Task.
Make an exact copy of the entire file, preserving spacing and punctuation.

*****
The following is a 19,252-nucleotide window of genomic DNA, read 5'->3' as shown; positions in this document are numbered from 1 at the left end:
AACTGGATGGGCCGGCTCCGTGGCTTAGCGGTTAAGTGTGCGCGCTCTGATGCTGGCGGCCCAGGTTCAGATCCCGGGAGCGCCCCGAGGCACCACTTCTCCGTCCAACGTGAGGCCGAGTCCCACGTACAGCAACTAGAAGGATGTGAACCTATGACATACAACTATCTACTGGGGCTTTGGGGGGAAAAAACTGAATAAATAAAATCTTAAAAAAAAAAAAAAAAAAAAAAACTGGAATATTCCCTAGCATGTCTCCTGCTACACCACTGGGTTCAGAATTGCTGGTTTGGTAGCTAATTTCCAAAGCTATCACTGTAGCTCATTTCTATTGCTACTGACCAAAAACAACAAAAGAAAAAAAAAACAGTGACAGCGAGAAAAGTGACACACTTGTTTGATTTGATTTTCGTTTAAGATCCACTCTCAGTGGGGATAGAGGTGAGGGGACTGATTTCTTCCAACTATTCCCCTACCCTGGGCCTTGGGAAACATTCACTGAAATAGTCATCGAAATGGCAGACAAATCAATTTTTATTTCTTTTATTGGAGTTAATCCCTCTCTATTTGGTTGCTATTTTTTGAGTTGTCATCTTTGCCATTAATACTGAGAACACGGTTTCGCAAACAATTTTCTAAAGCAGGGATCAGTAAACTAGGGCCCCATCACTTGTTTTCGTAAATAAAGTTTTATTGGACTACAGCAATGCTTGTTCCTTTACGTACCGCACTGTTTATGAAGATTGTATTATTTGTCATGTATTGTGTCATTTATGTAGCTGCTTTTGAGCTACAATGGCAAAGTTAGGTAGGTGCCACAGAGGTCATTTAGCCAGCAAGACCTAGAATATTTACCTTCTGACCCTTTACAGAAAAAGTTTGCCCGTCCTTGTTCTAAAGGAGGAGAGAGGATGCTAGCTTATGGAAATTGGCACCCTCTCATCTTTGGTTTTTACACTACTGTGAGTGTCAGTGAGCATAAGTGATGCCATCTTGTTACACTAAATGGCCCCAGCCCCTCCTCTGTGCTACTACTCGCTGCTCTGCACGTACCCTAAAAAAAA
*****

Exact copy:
The following is a 19,252-nucleotide window of genomic DNA, read 5'->3' as shown; positions in this document are numbered from 1 at the left end:
AACTGGATGGGCCGGCTCCGTGGCTTAGCGGTTAAGTGTGCGCGCTCTGATGCTGGCGGCCCAGGTTCAGATCCCGGGAGCGCCCCGAGGCACCACTTCTCCGTCCAACGTGAGGCCGAGTCCCACGTACAGCAACTAGAAGGATGTGAACCTATGACATACAACTATCTACTGGGGCTTTGGGGGGAAAAAACTGAATAAATAAAATCTTAAAAAAAAAAAAAAAAAAAAAAACTGGAATATTCCCTAGCATGTCTCCTGCTACACCACTGGGTTCAGAATTGCTGGTTTGGTAGCTAATTTCCAAAGCTATCACTGTAGCTCATTTCTATTGCTACTGACCAAAAACAACAAAAGAAAAAAAAAACAGTGACAGCGAGAAAAGTGACACACTTGTTTGATTTGATTTTCGTTTAAGATCCACTCTCAGTGGGGATAGAGGTGAGGGGACTGATTTCTTCCAACTATTCCCCTACCCTGGGCCTTGGGAAACATTCACTGAAATAGTCATCGAAATGGCAGACAAATCAATTTTTATTTCTTTTATTGGAGTTAATCCCTCTCTATTTGGTTGCTATTTTTTGAGTTGTCATCTTTGCCATTAATACTGAGAACACGGTTTCGCAAACAATTTTCTAAAGCAGGGATCAGTAAACTAGGGCCCCATCACTTGTTTTCGTAAATAAAGTTTTATTGGACTACAGCAATGCTTGTTCCTTTACGTACCGCACTGTTTATGAAGATTGTATTATTTGTCATGTATTGTGTCATTTATGTAGCTGCTTTTGAGCTACAATGGCAAAGTTAGGTAGGTGCCACAGAGGTCATTTAGCCAGCAAGACCTAGAATATTTACCTTCTGACCCTTTACAGAAAAAGTTTGCCCGTCCTTGTTCTAAAGGAGGAGAGAGGATGCTAGCTTATGGAAATTGGCACCCTCTCATCTTTGGTTTTTACACTACTGTGAGTGTCAGTGAGCATAAGTGATGCCATCTTGTTACACTAAATGGCCCCAGCCCCTCCTCTGTGCTACTACTCGCTGCTCTGCACGTACCCTAAAAAAAA